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Business Women

Working women and female entrepreneurs, who together comprise the businesswoman market, wield mighty economic influence today.

What women learn in making business purchases will likely be incorporated into their off-hour buying behavior. As holistically minded as most women are, it would be difficult to differentiate their personal consumer buying knowledge from their business consumer experience.

The heavily consuming groups of business women and moms frequently overlap in age ranges and certain characteristics, and they often do both "jobs" simultaneously. Given their time constraints and need to quickly gather health and family information, the Internet came into common use none too soon for the women living this duality. We'll start by taking a particularly close look at business women and how to reflect their needs through online marketing efforts.

Within the business women market segment, women who own businesses and female entrepreneurs, as opposed to working women in general, are becoming an even more powerful market segment with every year. In fact, when you specifically examine the segment in the United States of privately held women-owned firms (where at least 50 percent of the ownerships is female), you see some incredible numbers. As of 2002, there were 3.9 million privately held 50 percent women-owned businesses, employing about 9 million workers, and generating $1.17 trillion in sales. Of these firms, over 166,000 have revenues of at least $1 million and about 6,900 have one hundred or more employees. The largest concentration of these firms is in the service sector, followed by retail, construction, finance, real estate, and insurance.

Business Women's Buying Filters

Most working women juggle an array of responsibilities and want to quickly extract the essence from important topics in order to make buying decisions for work and home. Just as making lives easier is a good tip for marketing to single women, so is it a good rule of thumb for business women (who may also be single, we know). The difference is that marketing to women in their business roles puts your brand top of mind for their personal purchases as well. Serve one role well and capture her attention for the purchases she makes in her other roles.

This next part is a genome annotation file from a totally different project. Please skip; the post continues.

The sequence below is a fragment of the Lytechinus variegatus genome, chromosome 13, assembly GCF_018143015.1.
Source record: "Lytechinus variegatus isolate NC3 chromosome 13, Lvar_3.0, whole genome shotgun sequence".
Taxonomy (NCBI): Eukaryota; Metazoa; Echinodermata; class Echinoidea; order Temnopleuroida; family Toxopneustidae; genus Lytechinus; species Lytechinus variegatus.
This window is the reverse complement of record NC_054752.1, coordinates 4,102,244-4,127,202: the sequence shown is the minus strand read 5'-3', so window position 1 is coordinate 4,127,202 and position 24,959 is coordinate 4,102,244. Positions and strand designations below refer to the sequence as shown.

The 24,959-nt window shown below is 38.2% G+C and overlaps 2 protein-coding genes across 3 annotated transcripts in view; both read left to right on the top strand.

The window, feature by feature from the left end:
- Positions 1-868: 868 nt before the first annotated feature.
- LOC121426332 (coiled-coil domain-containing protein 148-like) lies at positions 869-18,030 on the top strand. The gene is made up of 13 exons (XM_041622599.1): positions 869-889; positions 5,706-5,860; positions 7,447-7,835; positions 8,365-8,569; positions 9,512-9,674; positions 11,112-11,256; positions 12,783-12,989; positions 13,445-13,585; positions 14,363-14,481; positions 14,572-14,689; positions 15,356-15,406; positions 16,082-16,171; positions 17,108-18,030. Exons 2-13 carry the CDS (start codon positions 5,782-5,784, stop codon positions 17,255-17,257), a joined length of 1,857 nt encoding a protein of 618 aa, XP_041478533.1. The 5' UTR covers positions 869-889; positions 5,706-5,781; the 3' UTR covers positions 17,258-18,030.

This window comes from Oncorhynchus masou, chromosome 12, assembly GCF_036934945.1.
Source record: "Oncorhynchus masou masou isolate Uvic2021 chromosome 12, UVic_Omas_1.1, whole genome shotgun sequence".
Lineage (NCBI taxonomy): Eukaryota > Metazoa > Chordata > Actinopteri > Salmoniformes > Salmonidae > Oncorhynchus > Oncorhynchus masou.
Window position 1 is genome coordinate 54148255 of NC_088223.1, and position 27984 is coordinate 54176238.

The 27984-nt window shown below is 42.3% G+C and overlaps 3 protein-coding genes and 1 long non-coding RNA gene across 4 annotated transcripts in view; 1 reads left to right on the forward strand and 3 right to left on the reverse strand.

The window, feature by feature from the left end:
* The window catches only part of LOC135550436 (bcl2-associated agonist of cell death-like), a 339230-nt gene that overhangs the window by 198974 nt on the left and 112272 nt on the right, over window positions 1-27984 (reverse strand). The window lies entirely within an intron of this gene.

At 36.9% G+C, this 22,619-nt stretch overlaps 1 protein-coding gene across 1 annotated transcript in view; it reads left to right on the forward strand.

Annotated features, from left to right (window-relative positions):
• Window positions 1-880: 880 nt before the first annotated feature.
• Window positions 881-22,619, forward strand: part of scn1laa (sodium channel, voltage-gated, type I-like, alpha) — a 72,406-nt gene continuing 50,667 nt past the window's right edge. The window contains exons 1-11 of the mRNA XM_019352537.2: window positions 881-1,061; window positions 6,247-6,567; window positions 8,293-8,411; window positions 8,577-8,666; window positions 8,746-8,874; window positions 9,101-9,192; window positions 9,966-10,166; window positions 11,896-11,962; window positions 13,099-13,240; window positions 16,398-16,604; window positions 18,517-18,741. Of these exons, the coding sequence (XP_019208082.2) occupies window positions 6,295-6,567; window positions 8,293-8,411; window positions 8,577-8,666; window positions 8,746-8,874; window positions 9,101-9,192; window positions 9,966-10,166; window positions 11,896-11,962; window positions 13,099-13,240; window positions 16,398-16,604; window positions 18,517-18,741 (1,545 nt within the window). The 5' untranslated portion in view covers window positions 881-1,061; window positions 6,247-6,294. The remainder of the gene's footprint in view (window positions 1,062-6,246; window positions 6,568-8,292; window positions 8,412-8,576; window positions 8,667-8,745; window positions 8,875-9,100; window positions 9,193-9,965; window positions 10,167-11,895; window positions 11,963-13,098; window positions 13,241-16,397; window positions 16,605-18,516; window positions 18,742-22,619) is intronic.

Since women, as business owners or in other roles, are likely to conduct exhaustive advance research on significant purchases via independent sites, why not establish your brand or site as their one stop resource? For example, if your brand risks providing third-party product reviews to support their prebuying behavior, these women will learn to head to your site first when making their next purchase, for business or personal use. This feature could look like a matrix comparing the features and benefits of the top brands in your industry, or a comprehensive checklist helping customers think through their variables in the purchase.

In addition, the relationship-building characteristic of most women will likely affect their business habits as well. Take vendor selection, for example: As a relationship-minded woman considers her hiring or buying, she will be more likely than male entrepreneurs to seek advice from associates and advisors, and she will place more emphasis on vendor quality, service and reputation?

In addition to seeking quality over price, a few more purchase influencers for business women include:

  • Brand loyalty
  • Desire for customer service and training
  • Value of efficient Web sites

Overall, the way these very busy women purchase goods and services seems to reflect a tendency toward efficiency combined with social awareness. Other shared characteristics of business women include:

  • Combine business and personal buying. Eighty percent of women employees and 74 percent of women business owners say that they typically combine business and personal errands or tasks in a single shopping trip. To better serve a business woman's efficient buying tendency, for example, brands may consider expanding inventories to include products (personal and bulk portions) and services (express shipping and postage) that fit both categories of items on a woman's shopping list.
  • Influence by environmental and social responsibility. For business women--entrepreneurs and employees alike--the environmental friendliness of a product exerts a major influence on their consumer purchasing decisions. Many of these women also agree that the social responsibility of the company offering the product or services is a major influence on their decision to buy or not.
  • Hiring help. Given their focus on saving time, it is no surprise that women business owners are more likely to contract for house-cleaning and lawn services. Working women, in general, seem to be finding it easier to let go of the superwoman ideal, admit they need help and feel empowered to get it.

An excerpt from the book Don't Think Pink by Lisa Johnson and Andrea Learned.

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